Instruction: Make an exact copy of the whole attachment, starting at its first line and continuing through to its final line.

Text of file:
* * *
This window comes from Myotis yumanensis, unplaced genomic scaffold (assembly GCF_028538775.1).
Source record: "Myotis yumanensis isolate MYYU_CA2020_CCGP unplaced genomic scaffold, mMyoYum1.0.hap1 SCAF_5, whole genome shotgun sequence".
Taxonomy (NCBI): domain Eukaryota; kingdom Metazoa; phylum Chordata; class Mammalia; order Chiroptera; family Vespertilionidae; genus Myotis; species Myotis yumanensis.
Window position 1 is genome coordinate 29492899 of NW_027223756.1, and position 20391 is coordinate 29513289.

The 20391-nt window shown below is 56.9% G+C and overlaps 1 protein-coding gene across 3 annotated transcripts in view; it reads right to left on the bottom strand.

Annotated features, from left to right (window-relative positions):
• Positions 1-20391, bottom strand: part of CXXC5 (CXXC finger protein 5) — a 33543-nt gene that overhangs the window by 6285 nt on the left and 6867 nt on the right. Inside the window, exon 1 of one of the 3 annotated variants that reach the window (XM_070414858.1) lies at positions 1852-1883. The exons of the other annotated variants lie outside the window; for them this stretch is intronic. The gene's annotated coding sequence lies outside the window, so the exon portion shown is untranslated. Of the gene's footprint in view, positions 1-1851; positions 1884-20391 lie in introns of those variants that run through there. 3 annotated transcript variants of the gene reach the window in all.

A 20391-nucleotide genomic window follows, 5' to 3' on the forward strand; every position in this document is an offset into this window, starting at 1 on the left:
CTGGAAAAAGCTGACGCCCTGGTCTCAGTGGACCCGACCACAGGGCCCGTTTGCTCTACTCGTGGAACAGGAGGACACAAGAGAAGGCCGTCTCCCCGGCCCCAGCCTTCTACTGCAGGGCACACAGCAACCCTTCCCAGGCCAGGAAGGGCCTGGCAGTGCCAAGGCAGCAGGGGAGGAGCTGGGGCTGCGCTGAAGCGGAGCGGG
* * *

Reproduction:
This window comes from Myotis yumanensis, unplaced genomic scaffold (assembly GCF_028538775.1).
Source record: "Myotis yumanensis isolate MYYU_CA2020_CCGP unplaced genomic scaffold, mMyoYum1.0.hap1 SCAF_5, whole genome shotgun sequence".
Taxonomy (NCBI): domain Eukaryota; kingdom Metazoa; phylum Chordata; class Mammalia; order Chiroptera; family Vespertilionidae; genus Myotis; species Myotis yumanensis.
Window position 1 is genome coordinate 29492899 of NW_027223756.1, and position 20391 is coordinate 29513289.

The 20391-nt window shown below is 56.9% G+C and overlaps 1 protein-coding gene across 3 annotated transcripts in view; it reads right to left on the bottom strand.

Annotated features, from left to right (window-relative positions):
• Positions 1-20391, bottom strand: part of CXXC5 (CXXC finger protein 5) — a 33543-nt gene that overhangs the window by 6285 nt on the left and 6867 nt on the right. Inside the window, exon 1 of one of the 3 annotated variants that reach the window (XM_070414858.1) lies at positions 1852-1883. The exons of the other annotated variants lie outside the window; for them this stretch is intronic. The gene's annotated coding sequence lies outside the window, so the exon portion shown is untranslated. Of the gene's footprint in view, positions 1-1851; positions 1884-20391 lie in introns of those variants that run through there. 3 annotated transcript variants of the gene reach the window in all.

A 20391-nucleotide genomic window follows, 5' to 3' on the forward strand; every position in this document is an offset into this window, starting at 1 on the left:
CTGGAAAAAGCTGACGCCCTGGTCTCAGTGGACCCGACCACAGGGCCCGTTTGCTCTACTCGTGGAACAGGAGGACACAAGAGAAGGCCGTCTCCCCGGCCCCAGCCTTCTACTGCAGGGCACACAGCAACCCTTCCCAGGCCAGGAAGGGCCTGGCAGTGCCAAGGCAGCAGGGGAGGAGCTGGGGCTGCGCTGAAGCGGAGCGGG